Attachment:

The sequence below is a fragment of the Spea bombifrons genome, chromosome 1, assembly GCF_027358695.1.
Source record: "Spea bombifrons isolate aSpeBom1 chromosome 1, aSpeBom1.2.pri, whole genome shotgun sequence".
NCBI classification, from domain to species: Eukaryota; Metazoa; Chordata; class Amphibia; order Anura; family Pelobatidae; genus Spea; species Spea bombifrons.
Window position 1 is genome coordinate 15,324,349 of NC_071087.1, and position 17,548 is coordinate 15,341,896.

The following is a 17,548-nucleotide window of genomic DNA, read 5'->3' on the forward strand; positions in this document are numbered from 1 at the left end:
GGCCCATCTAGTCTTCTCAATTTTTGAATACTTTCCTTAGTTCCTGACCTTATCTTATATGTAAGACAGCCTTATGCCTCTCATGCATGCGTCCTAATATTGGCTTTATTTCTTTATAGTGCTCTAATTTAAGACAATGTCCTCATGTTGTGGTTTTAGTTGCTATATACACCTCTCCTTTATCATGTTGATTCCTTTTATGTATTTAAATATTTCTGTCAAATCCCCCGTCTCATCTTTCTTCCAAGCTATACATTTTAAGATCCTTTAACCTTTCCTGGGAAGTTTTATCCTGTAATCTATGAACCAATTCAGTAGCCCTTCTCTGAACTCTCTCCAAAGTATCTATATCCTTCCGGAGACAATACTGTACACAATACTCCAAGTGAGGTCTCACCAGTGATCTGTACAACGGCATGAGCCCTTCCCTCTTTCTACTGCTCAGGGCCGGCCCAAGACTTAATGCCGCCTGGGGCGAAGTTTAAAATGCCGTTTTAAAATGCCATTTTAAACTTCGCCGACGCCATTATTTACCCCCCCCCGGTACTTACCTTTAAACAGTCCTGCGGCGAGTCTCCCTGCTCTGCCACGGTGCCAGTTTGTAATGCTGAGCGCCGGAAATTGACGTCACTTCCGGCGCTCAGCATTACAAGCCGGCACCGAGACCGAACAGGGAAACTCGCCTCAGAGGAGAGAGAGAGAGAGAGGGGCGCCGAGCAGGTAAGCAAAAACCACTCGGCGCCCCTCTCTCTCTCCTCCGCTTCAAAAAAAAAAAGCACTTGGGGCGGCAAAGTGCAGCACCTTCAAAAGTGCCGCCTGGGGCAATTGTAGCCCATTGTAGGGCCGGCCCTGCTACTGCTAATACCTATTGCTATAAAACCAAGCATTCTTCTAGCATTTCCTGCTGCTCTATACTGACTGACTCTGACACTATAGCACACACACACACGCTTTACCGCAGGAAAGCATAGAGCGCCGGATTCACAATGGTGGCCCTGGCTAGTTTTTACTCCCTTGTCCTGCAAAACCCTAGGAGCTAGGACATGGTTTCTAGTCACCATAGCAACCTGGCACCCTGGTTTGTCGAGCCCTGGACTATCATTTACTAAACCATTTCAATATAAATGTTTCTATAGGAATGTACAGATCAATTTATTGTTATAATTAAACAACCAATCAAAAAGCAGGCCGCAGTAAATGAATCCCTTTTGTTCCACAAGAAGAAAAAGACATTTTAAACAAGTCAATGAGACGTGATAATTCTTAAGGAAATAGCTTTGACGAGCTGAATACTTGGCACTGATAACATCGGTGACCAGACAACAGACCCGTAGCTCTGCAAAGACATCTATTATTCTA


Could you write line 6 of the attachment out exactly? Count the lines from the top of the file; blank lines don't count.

GGCCCATCTAGTCTTCTCAATTTTTGAATACTTTCCTTAGTTCCTGACCTTATCTTATATGTAAGACAGCCTTATGCCTCTCATGCATGCGTCCTAATATTGGCTTTATTTCTTTATAGTGCTCTAATTTAAGACAATGTCCTCATGTTGTGGTTTTAGTTGCTATATACACCTCTCCTTTATCATGTTGATTCCTTTTATGTATTTAAATATTTCTGTCAAATCCCCCGTCTCATCTTTCTTCCAAGCTATACATTTTAAGATCCTTTAACCTTTCCTGGGAAGTTTTATCCTGTAATCTATGAACCAATTCAGTAGCCCTTCTCTGAACTCTCTCCAAAGTATCTATATCCTTCCGGAGACAATACTGTACACAATACTCCAAGTGAGGTCTCACCAGTGATCTGTACAACGGCATGAGCCCTTCCCTCTTTCTACTGCTCAGGGCCGGCCCAAGACTTAATGCCGCCTGGGGCGAAGTTTAAAATGCCGTTTTAAAATGCCATTTTAAACTTCGCCGACGCCATTATTTACCCCCCCCCGGTACTTACCTTTAAACAGTCCTGCGGCGAGTCTCCCTGCTCTGCCACGGTGCCAGTTTGTAATGCTGAGCGCCGGAAATTGACGTCACTTCCGGCGCTCAGCATTACAAGCCGGCACCGAGACCGAACAGGGAAACTCGCCTCAGAGGAGAGAGAGAGAGAGAGGGGCGCCGAGCAGGTAAGCAAAAACCACTCGGCGCCCCTCTCTCTCTCCTCCGCTTCAAAAAAAAAAAGCACTTGGGGCGGCAAAGTGCAGCACCTTCAAAAGTGCCGCCTGGGGCAATTGTAGCCCATTGTAGGGCCGGCCCTGCTACTGCTAATACCTATTGCTATAAAACCAAGCATTCTTCTAGCATTTCCTGCTGCTCTATACTGACTGACTCTGACACTATAGCACACACACACACGCTTTACCGCAGGAAAGCATAGAGCGCCGGATTCACAATGGTGGCCCTGGCTAGTTTTTACTCCCTTGTCCTGCAAAACCCTAGGAGCTAGGACATGGTTTCTAGTCACCATAGCAACCTGGCACCCTGGTTTGTCGAGCCCTGGACTATCATTTACTAAACCATTTCAATATAAATGTTTCTATAGGAATGTACAGATCAATTTATTGTTATAATTAAACAACCAATCAAAAAGCAGGCCGCAGTAAATGAATCCCTTTTGTTCCACAAGAAGAAAAAGACATTTTAAACAAGTCAATGAGACGTGATAATTCTTAAGGAAATAGCTTTGACGAGCTGAATACTTGGCACTGATAACATCGGTGACCAGACAACAGACCCGTAGCTCTGCAAAGACATCTATTATTCTA